Work force problems in nuclear medicine and possible solutions

Semin Nucl Med. 1993 Jan;23(1):31-45. doi: 10.1016/s0001-2998(05)80059-5.


Nuclear medicine practice and work force demographics reflect the historically diverse evolution of this specialty. The most pressing problem for nuclear medicine is a projected shortage of fully trained physicians due to practitioner retirement that is unmatched by residency program output. During the past decade the number of 2-year nuclear medicine residency programs (average of 90) and the total number of residents (average of 191 in both years) have remained remarkably stable. In contrast, the number of 1-year nuclear radiology residency programs, available positions, and residents have declined significantly. A similar decline is seen in radiologists obtaining full nuclear medicine training and American Board of Nuclear Medicine (ABNM) board certification. This void has been filled by nonradiologist trainees who only seek certification by ABNM. Perhaps such shifts in resident profile are an early indicator that the United States is evolving toward practice models in which nuclear medicine is provided by fully trained, full-time physicians, similar to the European work force model. The recent Society of Nuclear Medicine survey of 10,446 physicians who practice nuclear medicine shows a current practice pattern in the United States that is distinctly different from that in Europe. The vast majority of those surveyed practice part time. Only 7% of all physicians who practice nuclear medicine do so full time, (ie more than 90% of the time), but they account for as much full-time employee (FTE) work load as 70% of all part-time physicians. Although the number of radiologists entering nuclear medicine is declining, 51% of total FTE work load is still done by radiologists with only American Board of Radiology certification. Physicians certified by ABNM represent 42% of all FTE work load. Cardiologists certified by American Board of Internal Medicine-Cardiovascular Specialization account for approximately 4% of nuclear medicine (15% of total cardiovascular nuclear medicine) FTE work load. Work force shortage of nuclear medicine technologists remains a chronic problem in spite of extensive study: however, recent predictions suggest some improvement in the future. Solutions to work force problems facing nuclear medicine will require ongoing data surveys, aggressive recruitment of trainees, expansion of training positions, and socioeconomic initiatives that promote desirable future practice models.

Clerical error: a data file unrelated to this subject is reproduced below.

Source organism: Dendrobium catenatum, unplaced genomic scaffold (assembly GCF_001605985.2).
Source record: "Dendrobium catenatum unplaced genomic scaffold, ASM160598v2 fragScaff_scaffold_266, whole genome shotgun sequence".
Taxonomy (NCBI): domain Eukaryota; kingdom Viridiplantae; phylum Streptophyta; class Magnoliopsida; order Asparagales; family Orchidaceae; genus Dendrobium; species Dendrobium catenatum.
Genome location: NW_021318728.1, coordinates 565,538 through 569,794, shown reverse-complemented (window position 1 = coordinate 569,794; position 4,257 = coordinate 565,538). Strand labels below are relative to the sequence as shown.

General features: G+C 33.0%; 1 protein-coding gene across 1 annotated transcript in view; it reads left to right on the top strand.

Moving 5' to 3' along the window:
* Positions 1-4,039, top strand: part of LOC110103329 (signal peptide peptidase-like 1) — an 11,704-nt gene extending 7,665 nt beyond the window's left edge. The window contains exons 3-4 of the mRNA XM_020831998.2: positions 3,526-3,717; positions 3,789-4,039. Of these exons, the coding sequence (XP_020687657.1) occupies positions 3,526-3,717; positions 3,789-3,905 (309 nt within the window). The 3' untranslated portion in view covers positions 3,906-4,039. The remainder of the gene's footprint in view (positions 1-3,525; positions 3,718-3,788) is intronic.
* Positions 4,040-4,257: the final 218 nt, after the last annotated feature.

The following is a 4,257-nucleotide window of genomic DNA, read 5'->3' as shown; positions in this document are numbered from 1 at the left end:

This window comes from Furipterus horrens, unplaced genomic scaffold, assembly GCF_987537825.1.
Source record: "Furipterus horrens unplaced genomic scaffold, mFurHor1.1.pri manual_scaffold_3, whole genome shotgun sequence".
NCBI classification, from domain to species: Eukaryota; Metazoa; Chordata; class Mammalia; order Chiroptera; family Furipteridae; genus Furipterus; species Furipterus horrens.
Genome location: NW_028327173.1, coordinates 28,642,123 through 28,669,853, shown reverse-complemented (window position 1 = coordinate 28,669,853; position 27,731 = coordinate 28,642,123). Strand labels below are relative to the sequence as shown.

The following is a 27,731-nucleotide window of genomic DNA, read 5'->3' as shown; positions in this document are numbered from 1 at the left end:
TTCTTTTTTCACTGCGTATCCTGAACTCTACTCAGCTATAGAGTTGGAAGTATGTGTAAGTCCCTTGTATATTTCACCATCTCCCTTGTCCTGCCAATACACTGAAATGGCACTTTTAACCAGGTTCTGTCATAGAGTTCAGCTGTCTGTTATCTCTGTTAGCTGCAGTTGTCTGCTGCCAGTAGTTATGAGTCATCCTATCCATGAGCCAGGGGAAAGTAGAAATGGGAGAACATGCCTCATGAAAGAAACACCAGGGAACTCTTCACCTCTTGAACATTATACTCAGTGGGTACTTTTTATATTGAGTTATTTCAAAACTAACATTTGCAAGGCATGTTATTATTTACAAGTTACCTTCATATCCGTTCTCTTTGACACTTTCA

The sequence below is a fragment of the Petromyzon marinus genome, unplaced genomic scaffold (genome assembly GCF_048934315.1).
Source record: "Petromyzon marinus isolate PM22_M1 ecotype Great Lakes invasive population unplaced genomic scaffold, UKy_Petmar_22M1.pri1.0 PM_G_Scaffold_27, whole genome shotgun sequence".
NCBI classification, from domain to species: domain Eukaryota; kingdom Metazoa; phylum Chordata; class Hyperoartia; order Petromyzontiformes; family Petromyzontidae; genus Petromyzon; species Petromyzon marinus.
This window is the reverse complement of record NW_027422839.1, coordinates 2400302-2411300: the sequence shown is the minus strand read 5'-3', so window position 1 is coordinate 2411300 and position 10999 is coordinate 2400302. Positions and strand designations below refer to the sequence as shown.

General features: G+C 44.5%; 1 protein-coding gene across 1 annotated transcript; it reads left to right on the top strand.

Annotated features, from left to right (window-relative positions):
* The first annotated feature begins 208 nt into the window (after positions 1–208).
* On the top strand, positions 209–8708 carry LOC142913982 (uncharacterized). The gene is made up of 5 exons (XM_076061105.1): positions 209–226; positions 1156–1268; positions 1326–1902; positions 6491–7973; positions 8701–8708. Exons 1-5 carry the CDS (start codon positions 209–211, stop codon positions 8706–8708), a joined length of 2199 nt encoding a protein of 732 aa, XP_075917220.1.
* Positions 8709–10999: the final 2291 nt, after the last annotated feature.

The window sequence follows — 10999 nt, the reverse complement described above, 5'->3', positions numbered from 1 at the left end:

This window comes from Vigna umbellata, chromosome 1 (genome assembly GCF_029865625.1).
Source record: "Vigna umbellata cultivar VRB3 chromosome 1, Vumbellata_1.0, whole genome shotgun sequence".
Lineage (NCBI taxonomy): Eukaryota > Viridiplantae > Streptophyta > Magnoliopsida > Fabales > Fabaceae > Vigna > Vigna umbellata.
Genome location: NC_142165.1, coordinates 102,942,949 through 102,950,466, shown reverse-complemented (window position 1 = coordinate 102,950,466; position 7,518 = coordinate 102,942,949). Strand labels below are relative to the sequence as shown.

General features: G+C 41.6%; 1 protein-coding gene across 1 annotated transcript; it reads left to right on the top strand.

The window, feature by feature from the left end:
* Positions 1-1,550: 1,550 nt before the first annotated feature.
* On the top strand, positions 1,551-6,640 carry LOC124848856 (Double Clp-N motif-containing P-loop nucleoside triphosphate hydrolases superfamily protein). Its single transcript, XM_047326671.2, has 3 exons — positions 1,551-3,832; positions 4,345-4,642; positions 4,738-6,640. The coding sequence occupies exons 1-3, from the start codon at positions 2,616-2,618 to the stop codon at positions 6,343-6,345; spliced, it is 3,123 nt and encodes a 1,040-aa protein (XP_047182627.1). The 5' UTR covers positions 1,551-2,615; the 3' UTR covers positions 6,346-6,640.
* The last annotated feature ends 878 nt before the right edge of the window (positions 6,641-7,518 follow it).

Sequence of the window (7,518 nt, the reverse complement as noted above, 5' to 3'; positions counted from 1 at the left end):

MeSH terms

  • Adult
  • Aged
  • Certification / trends
  • Forecasting
  • Health Services Needs and Demand / trends
  • Humans
  • Internship and Residency / trends
  • Middle Aged
  • Nuclear Medicine* / education
  • Patient Care Team / trends*
  • Specialization / trends*
  • United States
  • Workforce